Apple Inc took a big step toward supplying its own smart phone chips by purchasing most of the Intel Corp modem business in a deal worth $ 1 billion, the companies said Thursday.
Under the deal, about 2,200 Intel employees will join Apple, along with intellectual property, equipment and leases. Combined with its existing portfolio, Apple will have 17,000 wireless technology patents, ranging from cellular communication standards to modems, making it a more powerful player in global licensing talks that will likely take place between major 5G patent holders such as Huawei Technologies Co Ltd.
Intel shares rose 5.7% to $55.05 after the news and the company’s report that its earnings beat analysts’ expectations. Apple shares edged up 0.1% to $207.29. After the agreement, Intel will reserve the right to develop modems for applications other than smartphones, such as personal computers, industrial equipment and self-driving cars.
Modem chips connect devices like the iPhone to wireless data networks, but Apple has always relied on outside suppliers for the part. Intel positioned itself as the sole source of iPhone modem chips over the past year after Apple got into a prolonged legal fight with previous supplier Qualcomm Inc over Qualcomm patent licensing practices.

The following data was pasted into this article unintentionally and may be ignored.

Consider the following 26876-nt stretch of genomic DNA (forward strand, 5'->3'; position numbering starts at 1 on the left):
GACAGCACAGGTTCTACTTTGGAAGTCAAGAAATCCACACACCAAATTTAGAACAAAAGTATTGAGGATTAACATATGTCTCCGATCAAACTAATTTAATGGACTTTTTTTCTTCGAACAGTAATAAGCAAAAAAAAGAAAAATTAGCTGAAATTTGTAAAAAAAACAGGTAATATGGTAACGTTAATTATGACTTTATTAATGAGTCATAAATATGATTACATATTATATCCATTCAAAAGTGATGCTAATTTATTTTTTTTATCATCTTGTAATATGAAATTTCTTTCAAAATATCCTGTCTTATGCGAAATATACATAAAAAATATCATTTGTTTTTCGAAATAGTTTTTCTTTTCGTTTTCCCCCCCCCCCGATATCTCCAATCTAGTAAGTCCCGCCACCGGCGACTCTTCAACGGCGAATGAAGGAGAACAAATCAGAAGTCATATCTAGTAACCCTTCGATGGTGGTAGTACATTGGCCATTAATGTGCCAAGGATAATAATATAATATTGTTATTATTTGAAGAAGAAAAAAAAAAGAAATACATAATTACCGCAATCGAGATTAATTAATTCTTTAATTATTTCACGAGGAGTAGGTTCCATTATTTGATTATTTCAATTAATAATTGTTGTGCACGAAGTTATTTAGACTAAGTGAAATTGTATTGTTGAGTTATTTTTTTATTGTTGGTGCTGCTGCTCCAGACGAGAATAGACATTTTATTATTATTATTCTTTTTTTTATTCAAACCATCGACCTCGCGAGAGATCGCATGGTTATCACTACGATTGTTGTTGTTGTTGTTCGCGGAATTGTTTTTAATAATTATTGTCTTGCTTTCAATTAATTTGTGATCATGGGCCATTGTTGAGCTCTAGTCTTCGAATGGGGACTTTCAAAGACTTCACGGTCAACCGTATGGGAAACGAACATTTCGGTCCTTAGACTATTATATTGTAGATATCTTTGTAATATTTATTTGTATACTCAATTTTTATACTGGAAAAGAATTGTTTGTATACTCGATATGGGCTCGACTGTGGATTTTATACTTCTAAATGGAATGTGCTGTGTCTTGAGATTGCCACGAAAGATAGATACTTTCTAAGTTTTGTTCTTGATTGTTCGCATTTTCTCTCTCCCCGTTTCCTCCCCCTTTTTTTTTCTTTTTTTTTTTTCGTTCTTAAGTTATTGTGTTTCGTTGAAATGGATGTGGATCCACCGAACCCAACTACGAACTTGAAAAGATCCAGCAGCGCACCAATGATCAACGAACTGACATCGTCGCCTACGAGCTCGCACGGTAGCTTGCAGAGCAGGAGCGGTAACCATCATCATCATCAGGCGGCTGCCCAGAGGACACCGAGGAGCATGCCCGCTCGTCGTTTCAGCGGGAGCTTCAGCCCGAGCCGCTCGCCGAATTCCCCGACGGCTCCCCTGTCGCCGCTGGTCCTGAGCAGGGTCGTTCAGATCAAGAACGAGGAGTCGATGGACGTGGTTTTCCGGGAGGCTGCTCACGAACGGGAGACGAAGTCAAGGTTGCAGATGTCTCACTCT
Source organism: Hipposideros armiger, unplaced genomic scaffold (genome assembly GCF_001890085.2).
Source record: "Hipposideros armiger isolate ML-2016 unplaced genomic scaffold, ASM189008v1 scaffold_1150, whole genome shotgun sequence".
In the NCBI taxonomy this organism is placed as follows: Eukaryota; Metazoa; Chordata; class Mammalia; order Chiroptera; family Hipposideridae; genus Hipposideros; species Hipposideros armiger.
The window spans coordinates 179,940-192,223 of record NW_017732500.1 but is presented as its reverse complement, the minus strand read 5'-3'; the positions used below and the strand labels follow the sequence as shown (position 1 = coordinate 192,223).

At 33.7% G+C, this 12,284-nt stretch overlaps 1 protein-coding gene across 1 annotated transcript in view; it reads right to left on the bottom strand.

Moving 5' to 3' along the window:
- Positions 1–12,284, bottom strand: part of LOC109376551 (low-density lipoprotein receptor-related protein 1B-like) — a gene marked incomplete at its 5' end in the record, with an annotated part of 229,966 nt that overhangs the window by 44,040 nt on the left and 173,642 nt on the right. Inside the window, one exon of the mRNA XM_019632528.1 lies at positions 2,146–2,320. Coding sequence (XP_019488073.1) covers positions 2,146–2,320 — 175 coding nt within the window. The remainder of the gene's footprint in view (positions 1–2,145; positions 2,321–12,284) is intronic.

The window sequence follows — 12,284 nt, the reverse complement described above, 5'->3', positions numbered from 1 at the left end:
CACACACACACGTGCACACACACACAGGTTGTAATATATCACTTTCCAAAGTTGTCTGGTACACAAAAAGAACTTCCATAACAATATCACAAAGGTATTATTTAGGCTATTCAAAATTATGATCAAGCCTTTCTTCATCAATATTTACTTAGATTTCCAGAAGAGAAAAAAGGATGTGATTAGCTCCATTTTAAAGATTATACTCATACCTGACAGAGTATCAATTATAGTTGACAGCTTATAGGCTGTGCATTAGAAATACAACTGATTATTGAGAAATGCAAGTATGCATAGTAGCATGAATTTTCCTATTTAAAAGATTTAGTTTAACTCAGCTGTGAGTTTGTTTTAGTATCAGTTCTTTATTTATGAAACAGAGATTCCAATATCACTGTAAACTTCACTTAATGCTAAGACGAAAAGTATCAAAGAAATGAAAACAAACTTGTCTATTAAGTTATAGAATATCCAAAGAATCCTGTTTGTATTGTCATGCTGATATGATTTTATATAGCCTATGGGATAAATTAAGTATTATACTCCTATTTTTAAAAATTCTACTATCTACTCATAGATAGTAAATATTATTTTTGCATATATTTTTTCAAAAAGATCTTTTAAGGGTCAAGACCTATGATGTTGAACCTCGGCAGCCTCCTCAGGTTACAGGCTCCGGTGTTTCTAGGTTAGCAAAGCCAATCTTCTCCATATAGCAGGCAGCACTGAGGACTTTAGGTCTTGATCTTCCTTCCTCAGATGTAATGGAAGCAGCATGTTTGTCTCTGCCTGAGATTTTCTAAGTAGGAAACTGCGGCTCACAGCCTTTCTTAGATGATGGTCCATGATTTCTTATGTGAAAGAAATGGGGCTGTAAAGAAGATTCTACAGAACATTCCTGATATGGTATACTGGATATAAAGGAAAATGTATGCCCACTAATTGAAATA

Apple ‘s acquisitions have mostly been much smaller companies, making the Intel deal its second-largest ever after its $3.2 billion purchase of Beats Electronics in 2014. The deal with Intel will bolster Apple ‘s goal to make its own modem chip. Two of Apple ‘s biggest global rivals – Samsung Electronics Co Ltd and Huawei – already have the ability to self-supply modem chips.
Apple chief executive Tim Cook has also long said the company wants to control its own technological fate, what analysts have called the “Cook Doctrine.”
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